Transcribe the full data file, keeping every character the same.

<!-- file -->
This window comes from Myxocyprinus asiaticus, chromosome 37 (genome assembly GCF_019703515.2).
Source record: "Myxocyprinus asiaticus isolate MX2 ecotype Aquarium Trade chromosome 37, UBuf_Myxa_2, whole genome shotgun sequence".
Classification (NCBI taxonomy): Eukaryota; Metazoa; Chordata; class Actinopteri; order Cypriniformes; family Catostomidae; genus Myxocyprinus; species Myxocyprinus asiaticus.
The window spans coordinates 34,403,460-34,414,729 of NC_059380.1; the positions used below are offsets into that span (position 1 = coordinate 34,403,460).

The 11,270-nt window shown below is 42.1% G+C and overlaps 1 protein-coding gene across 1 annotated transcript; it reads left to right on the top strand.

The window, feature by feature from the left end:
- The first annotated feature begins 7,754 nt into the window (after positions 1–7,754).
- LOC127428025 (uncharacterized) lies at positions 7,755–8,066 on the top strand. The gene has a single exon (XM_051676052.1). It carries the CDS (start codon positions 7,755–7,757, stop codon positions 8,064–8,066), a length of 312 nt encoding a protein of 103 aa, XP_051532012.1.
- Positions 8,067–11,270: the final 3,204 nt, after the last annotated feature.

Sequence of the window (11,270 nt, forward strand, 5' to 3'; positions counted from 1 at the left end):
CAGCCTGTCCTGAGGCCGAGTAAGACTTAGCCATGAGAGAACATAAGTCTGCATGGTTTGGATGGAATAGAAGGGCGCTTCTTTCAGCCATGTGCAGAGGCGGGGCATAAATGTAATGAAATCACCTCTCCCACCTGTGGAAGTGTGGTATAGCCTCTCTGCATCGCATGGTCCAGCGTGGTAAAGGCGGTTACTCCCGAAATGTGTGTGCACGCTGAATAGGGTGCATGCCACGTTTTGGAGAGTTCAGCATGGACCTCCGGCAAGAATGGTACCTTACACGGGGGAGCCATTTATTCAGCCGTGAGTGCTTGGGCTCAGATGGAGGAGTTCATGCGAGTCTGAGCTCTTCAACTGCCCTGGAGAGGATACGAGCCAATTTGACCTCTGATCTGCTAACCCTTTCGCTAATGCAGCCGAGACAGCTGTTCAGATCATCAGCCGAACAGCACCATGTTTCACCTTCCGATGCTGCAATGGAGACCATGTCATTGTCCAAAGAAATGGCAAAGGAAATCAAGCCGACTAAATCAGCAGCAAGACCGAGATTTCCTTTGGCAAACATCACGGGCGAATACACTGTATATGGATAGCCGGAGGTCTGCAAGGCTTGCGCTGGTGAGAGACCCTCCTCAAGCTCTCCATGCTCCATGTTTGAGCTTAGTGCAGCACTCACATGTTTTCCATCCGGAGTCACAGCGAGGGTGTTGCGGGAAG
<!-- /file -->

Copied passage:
This window comes from Myxocyprinus asiaticus, chromosome 37 (genome assembly GCF_019703515.2).
Source record: "Myxocyprinus asiaticus isolate MX2 ecotype Aquarium Trade chromosome 37, UBuf_Myxa_2, whole genome shotgun sequence".
Classification (NCBI taxonomy): Eukaryota; Metazoa; Chordata; class Actinopteri; order Cypriniformes; family Catostomidae; genus Myxocyprinus; species Myxocyprinus asiaticus.
The window spans coordinates 34,403,460-34,414,729 of NC_059380.1; the positions used below are offsets into that span (position 1 = coordinate 34,403,460).

The 11,270-nt window shown below is 42.1% G+C and overlaps 1 protein-coding gene across 1 annotated transcript; it reads left to right on the top strand.

The window, feature by feature from the left end:
- The first annotated feature begins 7,754 nt into the window (after positions 1–7,754).
- LOC127428025 (uncharacterized) lies at positions 7,755–8,066 on the top strand. The gene has a single exon (XM_051676052.1). It carries the CDS (start codon positions 7,755–7,757, stop codon positions 8,064–8,066), a length of 312 nt encoding a protein of 103 aa, XP_051532012.1.
- Positions 8,067–11,270: the final 3,204 nt, after the last annotated feature.

Sequence of the window (11,270 nt, forward strand, 5' to 3'; positions counted from 1 at the left end):
CAGCCTGTCCTGAGGCCGAGTAAGACTTAGCCATGAGAGAACATAAGTCTGCATGGTTTGGATGGAATAGAAGGGCGCTTCTTTCAGCCATGTGCAGAGGCGGGGCATAAATGTAATGAAATCACCTCTCCCACCTGTGGAAGTGTGGTATAGCCTCTCTGCATCGCATGGTCCAGCGTGGTAAAGGCGGTTACTCCCGAAATGTGTGTGCACGCTGAATAGGGTGCATGCCACGTTTTGGAGAGTTCAGCATGGACCTCCGGCAAGAATGGTACCTTACACGGGGGAGCCATTTATTCAGCCGTGAGTGCTTGGGCTCAGATGGAGGAGTTCATGCGAGTCTGAGCTCTTCAACTGCCCTGGAGAGGATACGAGCCAATTTGACCTCTGATCTGCTAACCCTTTCGCTAATGCAGCCGAGACAGCTGTTCAGATCATCAGCCGAACAGCACCATGTTTCACCTTCCGATGCTGCAATGGAGACCATGTCATTGTCCAAAGAAATGGCAAAGGAAATCAAGCCGACTAAATCAGCAGCAAGACCGAGATTTCCTTTGGCAAACATCACGGGCGAATACACTGTATATGGATAGCCGGAGGTCTGCAAGGCTTGCGCTGGTGAGAGACCCTCCTCAAGCTCTCCATGCTCCATGTTTGAGCTTAGTGCAGCACTCACATGTTTTCCATCCGGAGTCACAGCGAGGGTGTTGCGGGAAG